When the 2015 earthquakes struck Nepal, and homeowners began to look into reconstruction options, a wave of new building technologies came into practice across the country. Many were keen to opt for these newer methods of construction because they had lost faith in the more traditional technologies, believing them to be unsafe in the event of another disaster.
It is, however, important not to dismiss age-old building methods in this manner—used under correct guidance, they can still prove viable means by which to construct a resilient structure. And Sukhdev Sarki of Kuwapani in Gorkha district was eager to show this was possible.
Sukhdev had lost his house to the quake, and for a long time—living in a makeshift shelter made up of CGI sheets—had struggled to come to terms with his loss and move on with life. It was only recently that he finally decided to take on the task of rebuilding, but he was always very skeptical about new construction techniques—especially the costs attached to them. He therefore decided that rather than drowning in debt, he would stick to traditional mud-mortar technology and make use of what materials he could salvage from his damaged house.
With the first and second tranches of the government’s reconstruction grant in his hands, Sukhdev is now well into rebuilding his new home and all the stones being used in the process were sourced from the old structure. And guiding him through the process are Awas Nirmaan Saathis (ANS) or trained local masons deployed under UNDP’s Nepal Housing Reconstruction Project in Gorkha district—with funding from the Government of India. Further support is being extended by Quality Assurance Engineers from the project, who visit the site regularly to ensure the building is earthquake-resilient.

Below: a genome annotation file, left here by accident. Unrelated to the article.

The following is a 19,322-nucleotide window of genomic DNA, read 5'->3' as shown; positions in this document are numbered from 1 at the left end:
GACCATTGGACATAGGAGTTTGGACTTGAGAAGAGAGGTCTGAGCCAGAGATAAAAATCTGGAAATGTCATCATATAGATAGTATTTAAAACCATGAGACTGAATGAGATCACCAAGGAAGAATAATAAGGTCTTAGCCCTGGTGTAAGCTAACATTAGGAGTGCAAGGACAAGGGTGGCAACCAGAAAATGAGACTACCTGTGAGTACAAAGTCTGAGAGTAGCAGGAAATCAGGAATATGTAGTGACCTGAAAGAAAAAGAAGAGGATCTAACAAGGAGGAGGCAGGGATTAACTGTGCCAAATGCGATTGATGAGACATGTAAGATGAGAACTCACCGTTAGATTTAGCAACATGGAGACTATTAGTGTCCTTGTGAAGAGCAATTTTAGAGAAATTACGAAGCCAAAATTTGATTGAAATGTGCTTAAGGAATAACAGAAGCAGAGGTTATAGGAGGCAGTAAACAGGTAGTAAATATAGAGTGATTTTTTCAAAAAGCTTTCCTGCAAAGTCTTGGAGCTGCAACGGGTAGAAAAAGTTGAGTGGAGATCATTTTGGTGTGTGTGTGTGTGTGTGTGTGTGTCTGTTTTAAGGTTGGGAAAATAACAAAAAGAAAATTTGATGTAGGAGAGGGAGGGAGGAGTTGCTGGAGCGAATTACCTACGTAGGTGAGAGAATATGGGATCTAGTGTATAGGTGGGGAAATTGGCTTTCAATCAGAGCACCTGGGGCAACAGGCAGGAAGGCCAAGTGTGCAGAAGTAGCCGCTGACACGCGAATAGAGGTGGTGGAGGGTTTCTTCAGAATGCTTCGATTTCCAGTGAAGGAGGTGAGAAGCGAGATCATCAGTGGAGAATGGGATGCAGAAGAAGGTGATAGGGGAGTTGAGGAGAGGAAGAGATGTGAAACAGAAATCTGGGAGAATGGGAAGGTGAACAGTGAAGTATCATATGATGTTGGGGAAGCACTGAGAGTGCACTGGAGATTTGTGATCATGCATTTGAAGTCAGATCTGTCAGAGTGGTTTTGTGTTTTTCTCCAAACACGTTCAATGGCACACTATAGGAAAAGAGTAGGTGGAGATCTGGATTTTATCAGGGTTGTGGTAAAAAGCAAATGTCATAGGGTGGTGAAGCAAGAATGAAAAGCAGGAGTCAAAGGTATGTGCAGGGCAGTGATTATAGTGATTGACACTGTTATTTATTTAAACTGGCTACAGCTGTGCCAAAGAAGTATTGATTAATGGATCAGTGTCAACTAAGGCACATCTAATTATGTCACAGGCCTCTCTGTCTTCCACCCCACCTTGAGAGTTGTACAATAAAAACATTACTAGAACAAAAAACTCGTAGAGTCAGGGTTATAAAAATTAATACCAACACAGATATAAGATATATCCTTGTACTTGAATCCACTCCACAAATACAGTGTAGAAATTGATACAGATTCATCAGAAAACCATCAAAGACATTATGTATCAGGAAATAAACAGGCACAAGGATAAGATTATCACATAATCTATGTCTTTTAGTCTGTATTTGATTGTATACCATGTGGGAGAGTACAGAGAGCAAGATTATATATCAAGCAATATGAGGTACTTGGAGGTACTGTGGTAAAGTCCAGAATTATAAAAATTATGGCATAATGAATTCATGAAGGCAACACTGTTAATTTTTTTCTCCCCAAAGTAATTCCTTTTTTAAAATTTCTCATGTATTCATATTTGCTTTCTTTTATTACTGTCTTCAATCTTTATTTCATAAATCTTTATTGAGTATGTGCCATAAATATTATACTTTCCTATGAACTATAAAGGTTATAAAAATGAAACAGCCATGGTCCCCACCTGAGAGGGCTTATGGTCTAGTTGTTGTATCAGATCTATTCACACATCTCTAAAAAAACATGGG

“I think this proves that you don’t need to switch fully to new technologies, but can also find ways to make traditional methods safer,” Sukhdev says of his experience. “But to do this, you need the right guidance, which is why I’m grateful for the support given by the ANS and engineers from the Nepal Housing Reconstruction Project.”